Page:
The agent called and asked me if I had a preference. I was asked to turn the knob one way for weather and another way for the time of year. At the end of the interview period I returned the cardboard box containing flash cards and brochures, only keeping back the ones that most audibly vibrated in my dreams. The first showed a stone chapel at the end of the world. The second had a fire pit whose flames were made of curling wind. The third held the bones of tiny fish and birds; they snapped open like umbrellas then caught on the edges of the sky when I released them to the air.

Up early. This being, by God’s great blessing, the fourth solemn day of my cutting for the stone this day four years, and am by God’s mercy in very good health, and like to do well, the Lord’s name be praised for it. To the office and Sir G. Carteret’s all the morning about business. At noon come my good guests, Madame Turner, The., and Cozen Norton, and a gentleman, one Mr. Lewin of the King’s LifeGuard; by the same token he told us of one of his fellows killed this morning in a duel. I had a pretty dinner for them, viz., a brace of stewed carps, six roasted chickens, and a jowl of salmon, hot, for the first course; a tanzy and two neats’ tongues, and cheese the second; and were very merry all the afternoon, talking and singing and piping upon the flageolette. In the evening they went with great pleasure away, and I with great content and my wife walked half an hour in the garden, and so home to supper and to bed.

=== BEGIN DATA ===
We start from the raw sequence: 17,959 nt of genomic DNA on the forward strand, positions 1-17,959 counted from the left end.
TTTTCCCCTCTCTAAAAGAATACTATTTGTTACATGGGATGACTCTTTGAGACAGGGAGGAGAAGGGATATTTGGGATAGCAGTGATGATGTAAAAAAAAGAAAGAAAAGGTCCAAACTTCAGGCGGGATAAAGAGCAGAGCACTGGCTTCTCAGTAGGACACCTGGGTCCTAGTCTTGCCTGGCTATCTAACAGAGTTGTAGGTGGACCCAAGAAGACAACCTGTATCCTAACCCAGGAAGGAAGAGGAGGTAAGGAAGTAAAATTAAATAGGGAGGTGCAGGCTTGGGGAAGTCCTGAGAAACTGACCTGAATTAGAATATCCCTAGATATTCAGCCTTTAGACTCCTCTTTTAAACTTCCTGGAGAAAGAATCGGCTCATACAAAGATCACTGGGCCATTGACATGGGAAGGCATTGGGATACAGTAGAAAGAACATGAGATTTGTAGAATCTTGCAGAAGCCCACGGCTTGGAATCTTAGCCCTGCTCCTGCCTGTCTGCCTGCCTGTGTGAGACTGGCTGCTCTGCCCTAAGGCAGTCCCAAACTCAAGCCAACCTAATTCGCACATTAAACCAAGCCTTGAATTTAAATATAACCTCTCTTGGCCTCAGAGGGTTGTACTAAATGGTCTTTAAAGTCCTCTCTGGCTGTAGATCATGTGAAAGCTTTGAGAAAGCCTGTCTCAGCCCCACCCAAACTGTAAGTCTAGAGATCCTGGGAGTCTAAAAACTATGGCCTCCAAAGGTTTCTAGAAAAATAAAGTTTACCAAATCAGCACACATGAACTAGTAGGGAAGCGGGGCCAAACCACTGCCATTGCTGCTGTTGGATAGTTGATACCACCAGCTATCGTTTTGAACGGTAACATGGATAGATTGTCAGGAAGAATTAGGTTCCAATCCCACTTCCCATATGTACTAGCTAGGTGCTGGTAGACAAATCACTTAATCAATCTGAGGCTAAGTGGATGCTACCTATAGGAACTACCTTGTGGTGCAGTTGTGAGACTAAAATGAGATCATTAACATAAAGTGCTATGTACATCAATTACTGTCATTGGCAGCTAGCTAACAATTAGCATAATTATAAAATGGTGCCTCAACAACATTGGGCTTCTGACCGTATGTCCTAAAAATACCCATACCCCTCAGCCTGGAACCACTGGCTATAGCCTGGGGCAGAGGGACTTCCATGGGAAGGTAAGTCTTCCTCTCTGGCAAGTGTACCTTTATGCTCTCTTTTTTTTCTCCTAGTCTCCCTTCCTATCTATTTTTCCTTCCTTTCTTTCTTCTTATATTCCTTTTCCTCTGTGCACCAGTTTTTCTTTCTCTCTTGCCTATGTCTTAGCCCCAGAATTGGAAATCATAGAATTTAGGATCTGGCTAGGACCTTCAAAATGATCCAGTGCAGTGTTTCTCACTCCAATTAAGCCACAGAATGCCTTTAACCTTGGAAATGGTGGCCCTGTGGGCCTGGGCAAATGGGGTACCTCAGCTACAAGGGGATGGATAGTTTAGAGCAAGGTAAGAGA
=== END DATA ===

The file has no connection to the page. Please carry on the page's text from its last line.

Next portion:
We had a man-cook to dress dinner to-day, and sent for Jane to help us, and my wife and she agreed at 3l. a year (she would not serve under) till both could be better provided, and so she stays with us, and I hope we shall do well if poor Sarah were but rid of her ague.

God’s solemn stone,
like a man killed
in a duel or
a stewed tongue
singing with pleasure,
stays with us
and poor.


Erasure poem derived from The Diary of Samuel Pepys, Wednesday 26 March 1662.

Lady Day. All the morning at the office. Dined with my wife at home. Then to the office, where (while Sir Wms both did examine the Victuallers account) I sat in my closet drawing letters and other businesses — being much troubled for want of an order of the Councells lately sent us, about making of boates for some ships now going to Jamaica. At last, late at night, I had a Copy sent me of it by Sir G. Lane from the Council Chamber. With my mind well at ease, home and to supper and bed.

I sat in my closet
drawing ships
going to Jamaica.

Late at night
I had a copy
of my mind.


Erasure poem derived from The Diary of Samuel Pepys, Tuesday 25 March 1662.